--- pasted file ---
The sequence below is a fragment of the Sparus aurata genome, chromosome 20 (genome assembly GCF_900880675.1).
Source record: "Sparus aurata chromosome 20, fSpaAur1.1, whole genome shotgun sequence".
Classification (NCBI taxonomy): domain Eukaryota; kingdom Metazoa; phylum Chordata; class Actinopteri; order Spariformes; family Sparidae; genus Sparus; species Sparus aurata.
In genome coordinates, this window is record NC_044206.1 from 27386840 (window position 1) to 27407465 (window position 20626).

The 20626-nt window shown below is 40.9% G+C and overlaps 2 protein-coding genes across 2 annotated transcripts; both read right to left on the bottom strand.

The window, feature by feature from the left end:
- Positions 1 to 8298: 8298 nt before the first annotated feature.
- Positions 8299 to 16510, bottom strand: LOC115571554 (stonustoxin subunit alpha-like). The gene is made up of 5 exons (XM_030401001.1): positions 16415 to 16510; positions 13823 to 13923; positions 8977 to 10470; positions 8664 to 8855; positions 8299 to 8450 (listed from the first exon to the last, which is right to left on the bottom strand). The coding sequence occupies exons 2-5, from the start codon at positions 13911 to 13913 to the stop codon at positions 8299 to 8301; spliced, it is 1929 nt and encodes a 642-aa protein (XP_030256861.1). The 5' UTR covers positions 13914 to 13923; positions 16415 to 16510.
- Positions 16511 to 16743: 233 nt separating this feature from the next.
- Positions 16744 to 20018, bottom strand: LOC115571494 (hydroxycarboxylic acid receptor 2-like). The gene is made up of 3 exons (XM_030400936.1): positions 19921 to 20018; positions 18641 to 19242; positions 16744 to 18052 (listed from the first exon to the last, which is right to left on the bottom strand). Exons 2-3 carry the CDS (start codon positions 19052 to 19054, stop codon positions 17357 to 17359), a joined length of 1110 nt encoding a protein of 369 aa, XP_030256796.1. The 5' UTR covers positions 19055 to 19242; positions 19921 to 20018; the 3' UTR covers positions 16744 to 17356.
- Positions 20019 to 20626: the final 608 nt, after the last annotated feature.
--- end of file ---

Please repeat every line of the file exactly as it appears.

The sequence below is a fragment of the Sparus aurata genome, chromosome 20 (genome assembly GCF_900880675.1).
Source record: "Sparus aurata chromosome 20, fSpaAur1.1, whole genome shotgun sequence".
Classification (NCBI taxonomy): domain Eukaryota; kingdom Metazoa; phylum Chordata; class Actinopteri; order Spariformes; family Sparidae; genus Sparus; species Sparus aurata.
In genome coordinates, this window is record NC_044206.1 from 27386840 (window position 1) to 27407465 (window position 20626).

The 20626-nt window shown below is 40.9% G+C and overlaps 2 protein-coding genes across 2 annotated transcripts; both read right to left on the bottom strand.

The window, feature by feature from the left end:
- Positions 1 to 8298: 8298 nt before the first annotated feature.
- Positions 8299 to 16510, bottom strand: LOC115571554 (stonustoxin subunit alpha-like). The gene is made up of 5 exons (XM_030401001.1): positions 16415 to 16510; positions 13823 to 13923; positions 8977 to 10470; positions 8664 to 8855; positions 8299 to 8450 (listed from the first exon to the last, which is right to left on the bottom strand). The coding sequence occupies exons 2-5, from the start codon at positions 13911 to 13913 to the stop codon at positions 8299 to 8301; spliced, it is 1929 nt and encodes a 642-aa protein (XP_030256861.1). The 5' UTR covers positions 13914 to 13923; positions 16415 to 16510.
- Positions 16511 to 16743: 233 nt separating this feature from the next.
- Positions 16744 to 20018, bottom strand: LOC115571494 (hydroxycarboxylic acid receptor 2-like). The gene is made up of 3 exons (XM_030400936.1): positions 19921 to 20018; positions 18641 to 19242; positions 16744 to 18052 (listed from the first exon to the last, which is right to left on the bottom strand). Exons 2-3 carry the CDS (start codon positions 19052 to 19054, stop codon positions 17357 to 17359), a joined length of 1110 nt encoding a protein of 369 aa, XP_030256796.1. The 5' UTR covers positions 19055 to 19242; positions 19921 to 20018; the 3' UTR covers positions 16744 to 17356.
- Positions 20019 to 20626: the final 608 nt, after the last annotated feature.